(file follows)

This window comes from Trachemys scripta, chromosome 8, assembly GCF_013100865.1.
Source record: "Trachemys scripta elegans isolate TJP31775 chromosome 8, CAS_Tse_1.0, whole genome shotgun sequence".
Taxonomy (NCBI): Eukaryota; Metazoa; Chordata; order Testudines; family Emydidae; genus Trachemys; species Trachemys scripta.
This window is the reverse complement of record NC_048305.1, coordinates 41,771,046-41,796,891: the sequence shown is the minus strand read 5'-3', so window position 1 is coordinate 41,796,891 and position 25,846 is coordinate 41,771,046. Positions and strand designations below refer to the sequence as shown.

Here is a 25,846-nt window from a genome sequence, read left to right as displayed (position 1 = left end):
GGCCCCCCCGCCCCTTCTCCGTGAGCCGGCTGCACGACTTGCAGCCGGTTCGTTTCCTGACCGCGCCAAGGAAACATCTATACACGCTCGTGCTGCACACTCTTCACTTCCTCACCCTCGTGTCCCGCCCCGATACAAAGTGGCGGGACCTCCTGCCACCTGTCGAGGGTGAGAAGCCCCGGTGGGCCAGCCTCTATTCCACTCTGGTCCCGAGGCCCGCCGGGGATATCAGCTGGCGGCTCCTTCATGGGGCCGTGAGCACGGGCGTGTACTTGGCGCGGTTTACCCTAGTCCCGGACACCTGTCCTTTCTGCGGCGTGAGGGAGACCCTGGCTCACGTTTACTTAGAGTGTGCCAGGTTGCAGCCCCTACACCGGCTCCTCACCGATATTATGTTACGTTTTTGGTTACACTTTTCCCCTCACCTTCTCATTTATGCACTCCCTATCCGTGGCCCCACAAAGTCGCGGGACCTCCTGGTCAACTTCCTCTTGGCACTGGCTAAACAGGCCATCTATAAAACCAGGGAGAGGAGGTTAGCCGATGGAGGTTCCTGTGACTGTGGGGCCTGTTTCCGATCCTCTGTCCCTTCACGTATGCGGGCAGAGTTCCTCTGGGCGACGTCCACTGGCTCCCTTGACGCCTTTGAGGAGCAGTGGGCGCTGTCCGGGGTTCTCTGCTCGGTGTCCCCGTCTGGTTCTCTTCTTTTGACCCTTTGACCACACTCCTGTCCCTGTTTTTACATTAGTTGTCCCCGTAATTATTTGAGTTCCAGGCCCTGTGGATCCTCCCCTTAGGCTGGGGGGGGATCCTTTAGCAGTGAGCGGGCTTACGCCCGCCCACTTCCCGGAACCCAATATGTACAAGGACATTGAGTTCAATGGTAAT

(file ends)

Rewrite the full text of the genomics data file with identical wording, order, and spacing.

This window comes from Trachemys scripta, chromosome 8, assembly GCF_013100865.1.
Source record: "Trachemys scripta elegans isolate TJP31775 chromosome 8, CAS_Tse_1.0, whole genome shotgun sequence".
Taxonomy (NCBI): Eukaryota; Metazoa; Chordata; order Testudines; family Emydidae; genus Trachemys; species Trachemys scripta.
This window is the reverse complement of record NC_048305.1, coordinates 41,771,046-41,796,891: the sequence shown is the minus strand read 5'-3', so window position 1 is coordinate 41,796,891 and position 25,846 is coordinate 41,771,046. Positions and strand designations below refer to the sequence as shown.

Here is a 25,846-nt window from a genome sequence, read left to right as displayed (position 1 = left end):
GGCCCCCCCGCCCCTTCTCCGTGAGCCGGCTGCACGACTTGCAGCCGGTTCGTTTCCTGACCGCGCCAAGGAAACATCTATACACGCTCGTGCTGCACACTCTTCACTTCCTCACCCTCGTGTCCCGCCCCGATACAAAGTGGCGGGACCTCCTGCCACCTGTCGAGGGTGAGAAGCCCCGGTGGGCCAGCCTCTATTCCACTCTGGTCCCGAGGCCCGCCGGGGATATCAGCTGGCGGCTCCTTCATGGGGCCGTGAGCACGGGCGTGTACTTGGCGCGGTTTACCCTAGTCCCGGACACCTGTCCTTTCTGCGGCGTGAGGGAGACCCTGGCTCACGTTTACTTAGAGTGTGCCAGGTTGCAGCCCCTACACCGGCTCCTCACCGATATTATGTTACGTTTTTGGTTACACTTTTCCCCTCACCTTCTCATTTATGCACTCCCTATCCGTGGCCCCACAAAGTCGCGGGACCTCCTGGTCAACTTCCTCTTGGCACTGGCTAAACAGGCCATCTATAAAACCAGGGAGAGGAGGTTAGCCGATGGAGGTTCCTGTGACTGTGGGGCCTGTTTCCGATCCTCTGTCCCTTCACGTATGCGGGCAGAGTTCCTCTGGGCGACGTCCACTGGCTCCCTTGACGCCTTTGAGGAGCAGTGGGCGCTGTCCGGGGTTCTCTGCTCGGTGTCCCCGTCTGGTTCTCTTCTTTTGACCCTTTGACCACACTCCTGTCCCTGTTTTTACATTAGTTGTCCCCGTAATTATTTGAGTTCCAGGCCCTGTGGATCCTCCCCTTAGGCTGGGGGGGGATCCTTTAGCAGTGAGCGGGCTTACGCCCGCCCACTTCCCGGAACCCAATATGTACAAGGACATTGAGTTCAATGGTAAT